While temporary total disability under OCGA § 34-9-261 (Code Ann. § 114-404) relates to impairment of earning capacity, permanent partial disability under OCGA § 34-9-263 (Code Ann. § 114-406) "relates to actual physical impairment, that is, loss or loss of use of specific body members or loss of use of the employee's whole body." Hiers and Potter, Ga. Workers' Compensation Law and *604 Practice § 17-6, p. 184 (1981). OCGA § 34-9-263 (b) (2) (Code Ann. § 114-406) provides in relevant part that: "Income benefits [for permanent partial disability] shall not become payable so long as the employee is entitled to benefits under Code Section 34-9-261 (Code Ann. § 114-404) [for temporary total disability] .. ." As noted above, the compensation that appellee was receiving under OCGA § 34-9-261 (Code Ann. § 114-404) was for the temporary total impairment of his earning capacity. "The word `disability,' as used in the act means impairment of earning capacity. [Cit.]" Blue Bell Globe Mfg. Co. v. Baird, 61 Ga. App. 298, 300 (6 SE2d 83) (1939). It is clear that, regardless of the percentage of an employee's physical disability, so long as he suffers a total impairment of his earning capacity he is "totally disabled" and entitled to income compensation benefits under OCGA § 34-9-261 (Code Ann. § 114-404). "Impaired earning capacity is not one involving a percentage of disability, but rather impairment that renders claimant unable to return to his regular employment or "to procure remunerative employment at a different occupation suitable to his impaired capacity.' If the impairment prevents that return then his disability is total. [Cits.]" Waycross Coca-Cola Bottling Co. v. Hiott, 141 Ga. App. 600, 601 (234 SE2d 111) (1977). Since benefits under OCGA § 34-9-263 (Code Ann. § 114-406) for permanent partial disability are not payable so long as the employee is entitled to temporary total disability benefits under OCGA § 34-9-261 (Code Ann. § 114-404) and an employee is entitled to temporary total disability benefits under OCGA § 34-9-261 (Code Ann. § 114-404) so long as there is a total impairment of his earning capacity regardless of the percentage of his physical disability, it follows that mere evidence of a change in the employee's physical condition would not authorize, much less demand, a change in an employee's benefits from temporary total to permanent partial. In order to change an employee's benefits from those already being received under OCGA § 34-9-261 (Code Ann. § 114-404) to those authorized under OCGA § 34-9-263 (Code Ann. § 114-406), it would be necessary to show that the employee's earning capacity had changed and that he no longer suffered a total impairment of his earning capacity as the result of his work-related injury. This is but a corollary of the holding of Peterson/Puritan, Inc. v. Day, 157 Ga. App. 827, 829 (278 SE2d 674) (1981): "[W]e are convinced that neither the old Code Ann. § 114-709 nor any of the cases [decided thereunder] is inconsistent with the `change of condition' language in [OCGA § 34-9-104], at least in cases where an employer seeks to terminate compensation because of the claimant's ability to return to work. To terminate compensation because of change in condition, the employer must show `a change in *605 the wage earning capacity, physical condition or status of an employee' ([OCGA § 34-9-104 (Code Ann. § 114-709)]), and to do so the employer must show the ability to return to work and that suitable work is available . . . [I]t may be that the employer is not required to show a specific job offer, but it is clear that it is not enough to show the claimant is physically able to work." (Emphasis supplied.)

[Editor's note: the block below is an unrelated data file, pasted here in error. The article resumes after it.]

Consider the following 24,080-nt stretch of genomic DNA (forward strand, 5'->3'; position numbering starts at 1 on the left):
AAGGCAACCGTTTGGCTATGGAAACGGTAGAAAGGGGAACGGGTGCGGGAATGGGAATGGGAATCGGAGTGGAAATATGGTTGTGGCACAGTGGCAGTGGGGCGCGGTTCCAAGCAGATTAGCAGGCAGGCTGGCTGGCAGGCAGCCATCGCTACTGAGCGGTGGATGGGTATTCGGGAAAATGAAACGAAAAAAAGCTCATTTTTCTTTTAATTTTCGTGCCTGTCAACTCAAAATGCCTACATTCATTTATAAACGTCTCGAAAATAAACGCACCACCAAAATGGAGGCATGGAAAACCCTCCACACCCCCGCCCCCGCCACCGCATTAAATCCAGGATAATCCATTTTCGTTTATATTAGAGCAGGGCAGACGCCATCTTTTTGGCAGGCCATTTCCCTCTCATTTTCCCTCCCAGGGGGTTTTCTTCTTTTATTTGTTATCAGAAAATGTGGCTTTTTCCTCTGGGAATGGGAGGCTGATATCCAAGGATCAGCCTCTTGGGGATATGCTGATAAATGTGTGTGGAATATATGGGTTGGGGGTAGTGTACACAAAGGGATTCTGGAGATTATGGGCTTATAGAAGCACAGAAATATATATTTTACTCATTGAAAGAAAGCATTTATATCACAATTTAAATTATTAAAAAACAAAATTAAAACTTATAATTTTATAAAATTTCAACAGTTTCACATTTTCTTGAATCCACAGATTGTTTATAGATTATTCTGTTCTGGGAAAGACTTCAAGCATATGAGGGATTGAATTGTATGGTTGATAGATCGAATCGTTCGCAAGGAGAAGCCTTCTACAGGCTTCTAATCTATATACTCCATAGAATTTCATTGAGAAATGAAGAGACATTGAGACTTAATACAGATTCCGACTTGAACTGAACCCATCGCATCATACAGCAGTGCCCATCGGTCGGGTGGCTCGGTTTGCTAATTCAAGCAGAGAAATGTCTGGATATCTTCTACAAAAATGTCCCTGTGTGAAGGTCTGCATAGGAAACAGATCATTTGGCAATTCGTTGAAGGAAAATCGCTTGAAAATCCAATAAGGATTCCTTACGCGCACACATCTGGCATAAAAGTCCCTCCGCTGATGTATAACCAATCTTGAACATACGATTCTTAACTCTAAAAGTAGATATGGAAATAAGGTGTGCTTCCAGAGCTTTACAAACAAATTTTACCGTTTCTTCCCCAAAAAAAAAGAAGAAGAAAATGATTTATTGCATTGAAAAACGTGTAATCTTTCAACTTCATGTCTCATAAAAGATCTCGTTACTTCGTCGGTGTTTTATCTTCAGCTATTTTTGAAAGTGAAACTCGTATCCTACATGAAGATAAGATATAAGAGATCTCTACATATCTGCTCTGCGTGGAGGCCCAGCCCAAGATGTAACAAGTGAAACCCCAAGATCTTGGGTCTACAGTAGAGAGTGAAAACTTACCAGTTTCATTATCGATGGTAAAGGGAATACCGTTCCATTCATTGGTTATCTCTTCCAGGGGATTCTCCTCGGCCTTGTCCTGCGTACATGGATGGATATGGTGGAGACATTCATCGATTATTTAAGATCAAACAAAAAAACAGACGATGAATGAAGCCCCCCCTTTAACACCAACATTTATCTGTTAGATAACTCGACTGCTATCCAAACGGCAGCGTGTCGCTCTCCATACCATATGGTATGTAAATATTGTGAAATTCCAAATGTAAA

The evidence in the instant case did not demand a finding that suitable work was available to appellee and that the total impairment of his earning capacity resulting from his work-related injury was accordingly at an end. Instead, the evidence did authorize the Board's finding that appellants had not met their burden of proving that such work was available. See generally Commercial Union Ins. Co. v. Weeks, 155 Ga. App. 20 (270 SE2d 259) (1980); Peterson/Puritan, Inc. v. Day, supra. It follows that the superior court did not err in affirming the award which continued income benefits under OCGA § 34-9-261 (Code Ann. § 114-404) and which failed to change appellee's benefits to those authorized under OCGA § 34-9-263 (Code Ann. § 114-406).
Judgment affirmed. Deen, P. J., and Banke, J., concur.